Page last updated at 11:01 GMT, Tuesday, 3 March 2009

Sex drug hope over rotten egg gas

Eggs
Hydrogen sulphide is responsible for the foul smell of rotten eggs

The gas responsible for the foul odour of rotten eggs could hold the key to a new impotence drug, experts believe.

A team from the University of Naples Federico II in Italy found the release of hydrogen sulphide in the penis plays a role in creating an erection.

Researchers said the study could lead to an alternative to Viagra, the Proceedings of the National Academy of Science journal reported.

Erection problems affect about one in 10 men.

This may help to unravel the complex mechanisms underlying the physiology of human penile erection
Professor Giuseppe Cirino, lead researcher

It has been suggested that hydrogen sulphide, which is also found in car exhaust fumes, helps relax nerve cells in the penis to stimulate blood flow.

The process mirrors the earlier discovery of the role played by nitric oxide on a slightly different area of the penis, which eventually led to the development of Viagra.

The researchers tested this theory by injecting the gas into intact erectile tissue from eight men who had undergone sex changes surgery as well as carrying out tests on rats.

Lead researcher Professor Giuseppe Cirino said it seemed certain that the gas was partly responsible for the erection process and this could lead to a new drug.

He added: "This may help to unravel the complex mechanisms underlying the physiology of human penile erection and may lead to the development of therapeutic approaches in the treatment of erectile dysfunction and sexual arousal disorders."

Dr Graham Jackson, chairman of the Sexual Dysfunction Association, said the development of a new impotence drug would be welcome.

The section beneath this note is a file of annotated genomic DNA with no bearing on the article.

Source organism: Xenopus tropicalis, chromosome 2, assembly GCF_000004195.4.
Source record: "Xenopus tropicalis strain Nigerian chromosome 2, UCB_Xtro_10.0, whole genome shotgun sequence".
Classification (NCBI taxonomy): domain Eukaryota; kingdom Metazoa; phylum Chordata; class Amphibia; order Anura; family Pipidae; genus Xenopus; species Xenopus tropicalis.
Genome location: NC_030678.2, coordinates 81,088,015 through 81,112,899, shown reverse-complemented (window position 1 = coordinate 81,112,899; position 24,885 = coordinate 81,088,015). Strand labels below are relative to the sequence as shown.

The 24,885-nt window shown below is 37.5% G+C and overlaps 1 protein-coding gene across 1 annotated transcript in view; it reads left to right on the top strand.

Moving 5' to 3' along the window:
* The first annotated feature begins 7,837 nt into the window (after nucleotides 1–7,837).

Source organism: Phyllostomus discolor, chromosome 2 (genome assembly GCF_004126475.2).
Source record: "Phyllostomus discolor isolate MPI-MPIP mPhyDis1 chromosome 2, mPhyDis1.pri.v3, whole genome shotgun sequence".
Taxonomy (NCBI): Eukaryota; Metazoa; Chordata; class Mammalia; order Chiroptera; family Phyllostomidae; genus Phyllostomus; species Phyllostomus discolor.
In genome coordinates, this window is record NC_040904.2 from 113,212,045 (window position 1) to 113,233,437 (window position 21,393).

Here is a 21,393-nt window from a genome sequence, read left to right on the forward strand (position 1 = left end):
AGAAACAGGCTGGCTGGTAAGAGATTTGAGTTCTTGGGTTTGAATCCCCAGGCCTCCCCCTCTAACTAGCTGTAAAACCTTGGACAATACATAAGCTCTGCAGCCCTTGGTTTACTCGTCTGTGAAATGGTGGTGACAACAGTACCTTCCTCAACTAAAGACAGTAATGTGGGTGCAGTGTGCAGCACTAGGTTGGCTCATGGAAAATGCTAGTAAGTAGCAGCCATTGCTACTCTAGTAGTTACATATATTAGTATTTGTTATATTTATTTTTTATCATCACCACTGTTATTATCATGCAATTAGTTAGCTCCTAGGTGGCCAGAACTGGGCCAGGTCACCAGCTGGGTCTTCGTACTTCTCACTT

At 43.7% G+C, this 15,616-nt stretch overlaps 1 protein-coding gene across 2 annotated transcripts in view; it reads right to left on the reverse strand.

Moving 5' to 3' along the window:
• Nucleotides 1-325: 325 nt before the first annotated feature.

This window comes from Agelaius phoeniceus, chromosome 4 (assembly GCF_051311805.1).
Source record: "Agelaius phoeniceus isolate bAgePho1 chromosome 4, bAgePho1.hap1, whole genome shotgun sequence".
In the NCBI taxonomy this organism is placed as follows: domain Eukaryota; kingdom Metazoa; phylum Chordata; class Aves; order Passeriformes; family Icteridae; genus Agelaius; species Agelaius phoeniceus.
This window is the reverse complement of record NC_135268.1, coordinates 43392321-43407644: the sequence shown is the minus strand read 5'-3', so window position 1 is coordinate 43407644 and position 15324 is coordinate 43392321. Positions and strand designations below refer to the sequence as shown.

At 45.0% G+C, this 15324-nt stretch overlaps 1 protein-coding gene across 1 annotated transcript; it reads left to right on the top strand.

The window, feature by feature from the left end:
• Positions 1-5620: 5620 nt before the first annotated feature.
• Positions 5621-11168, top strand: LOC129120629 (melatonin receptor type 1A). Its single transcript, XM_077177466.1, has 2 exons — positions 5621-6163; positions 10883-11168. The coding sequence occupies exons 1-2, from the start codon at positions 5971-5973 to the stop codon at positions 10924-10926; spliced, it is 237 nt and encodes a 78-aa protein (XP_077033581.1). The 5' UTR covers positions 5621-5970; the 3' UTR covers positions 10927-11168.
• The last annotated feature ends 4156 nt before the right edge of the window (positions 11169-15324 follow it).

"There is certainly a need for an alternative to Viagra. It is only about 60% effective in people with diabetes and 80% to 85% effective for the general population."



Print Sponsor


SEE ALSO
Spider venom could boost sex life
04 May 07 |  Americas
Impotency rub-on gel developed
05 Jul 06 |  Health

RELATED INTERNET LINKS
The BBC is not responsible for the content of external internet sites


FEATURES, VIEWS, ANALYSIS
Has China's housing bubble burst?
How the world's oldest clove tree defied an empire
Why Royal Ballet principal Sergei Polunin quit

BBC navigation

BBC © 2013 The BBC is not responsible for the content of external sites. Read more.

This page is best viewed in an up-to-date web browser with style sheets (CSS) enabled. While you will be able to view the content of this page in your current browser, you will not be able to get the full visual experience. Please consider upgrading your browser software or enabling style sheets (CSS) if you are able to do so.

Americas Africa Europe Middle East South Asia Asia Pacific